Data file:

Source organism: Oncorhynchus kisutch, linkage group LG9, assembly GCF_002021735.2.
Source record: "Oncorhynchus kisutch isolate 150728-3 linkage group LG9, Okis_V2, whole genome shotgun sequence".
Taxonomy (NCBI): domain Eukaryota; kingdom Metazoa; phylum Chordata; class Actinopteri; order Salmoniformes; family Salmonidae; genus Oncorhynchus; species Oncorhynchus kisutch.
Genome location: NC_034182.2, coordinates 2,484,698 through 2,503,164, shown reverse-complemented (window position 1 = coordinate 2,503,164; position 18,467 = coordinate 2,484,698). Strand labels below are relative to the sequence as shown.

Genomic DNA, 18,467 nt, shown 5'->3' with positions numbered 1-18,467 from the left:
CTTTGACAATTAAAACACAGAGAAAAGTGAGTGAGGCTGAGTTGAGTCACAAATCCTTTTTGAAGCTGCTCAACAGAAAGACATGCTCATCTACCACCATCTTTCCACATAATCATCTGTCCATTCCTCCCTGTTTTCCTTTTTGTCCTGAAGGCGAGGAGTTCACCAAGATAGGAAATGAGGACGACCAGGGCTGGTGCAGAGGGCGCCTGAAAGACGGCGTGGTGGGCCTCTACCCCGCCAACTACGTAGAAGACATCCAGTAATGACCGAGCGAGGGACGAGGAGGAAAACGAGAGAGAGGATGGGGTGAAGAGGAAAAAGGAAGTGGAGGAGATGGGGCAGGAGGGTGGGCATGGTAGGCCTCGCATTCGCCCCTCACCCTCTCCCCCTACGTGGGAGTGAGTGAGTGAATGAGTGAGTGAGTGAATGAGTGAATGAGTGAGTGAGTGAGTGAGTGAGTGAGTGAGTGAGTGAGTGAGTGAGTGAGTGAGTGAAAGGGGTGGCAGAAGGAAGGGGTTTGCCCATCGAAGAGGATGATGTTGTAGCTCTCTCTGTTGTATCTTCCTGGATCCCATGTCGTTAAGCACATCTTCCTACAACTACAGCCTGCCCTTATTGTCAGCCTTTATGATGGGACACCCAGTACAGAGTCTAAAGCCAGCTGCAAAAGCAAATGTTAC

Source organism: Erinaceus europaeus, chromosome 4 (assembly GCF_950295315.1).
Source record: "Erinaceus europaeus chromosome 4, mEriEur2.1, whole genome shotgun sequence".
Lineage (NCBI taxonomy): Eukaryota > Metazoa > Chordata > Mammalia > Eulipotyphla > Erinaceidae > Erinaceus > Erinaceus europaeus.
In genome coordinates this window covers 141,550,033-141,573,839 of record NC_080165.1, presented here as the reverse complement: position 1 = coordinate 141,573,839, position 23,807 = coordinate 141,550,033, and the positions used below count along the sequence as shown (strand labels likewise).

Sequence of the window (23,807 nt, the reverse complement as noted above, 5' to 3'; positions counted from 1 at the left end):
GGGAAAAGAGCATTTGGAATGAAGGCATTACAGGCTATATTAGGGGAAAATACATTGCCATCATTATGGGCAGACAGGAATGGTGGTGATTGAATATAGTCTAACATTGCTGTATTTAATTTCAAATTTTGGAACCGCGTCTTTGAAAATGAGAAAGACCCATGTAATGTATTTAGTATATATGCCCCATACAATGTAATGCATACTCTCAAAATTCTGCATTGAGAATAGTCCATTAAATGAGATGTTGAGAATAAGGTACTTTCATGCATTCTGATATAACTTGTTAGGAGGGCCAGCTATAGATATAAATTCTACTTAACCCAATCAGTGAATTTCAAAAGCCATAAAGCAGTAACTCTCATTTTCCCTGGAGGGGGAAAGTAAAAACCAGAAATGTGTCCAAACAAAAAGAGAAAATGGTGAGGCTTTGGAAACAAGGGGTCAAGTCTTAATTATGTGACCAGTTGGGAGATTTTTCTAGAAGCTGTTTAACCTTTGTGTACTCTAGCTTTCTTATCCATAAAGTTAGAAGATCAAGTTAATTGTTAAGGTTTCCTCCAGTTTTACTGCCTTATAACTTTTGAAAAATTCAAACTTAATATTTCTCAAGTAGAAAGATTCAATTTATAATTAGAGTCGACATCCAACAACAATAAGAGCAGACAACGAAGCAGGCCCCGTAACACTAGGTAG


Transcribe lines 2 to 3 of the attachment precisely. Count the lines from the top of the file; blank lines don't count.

Source record: "Oncorhynchus kisutch isolate 150728-3 linkage group LG9, Okis_V2, whole genome shotgun sequence".
Taxonomy (NCBI): domain Eukaryota; kingdom Metazoa; phylum Chordata; class Actinopteri; order Salmoniformes; family Salmonidae; genus Oncorhynchus; species Oncorhynchus kisutch.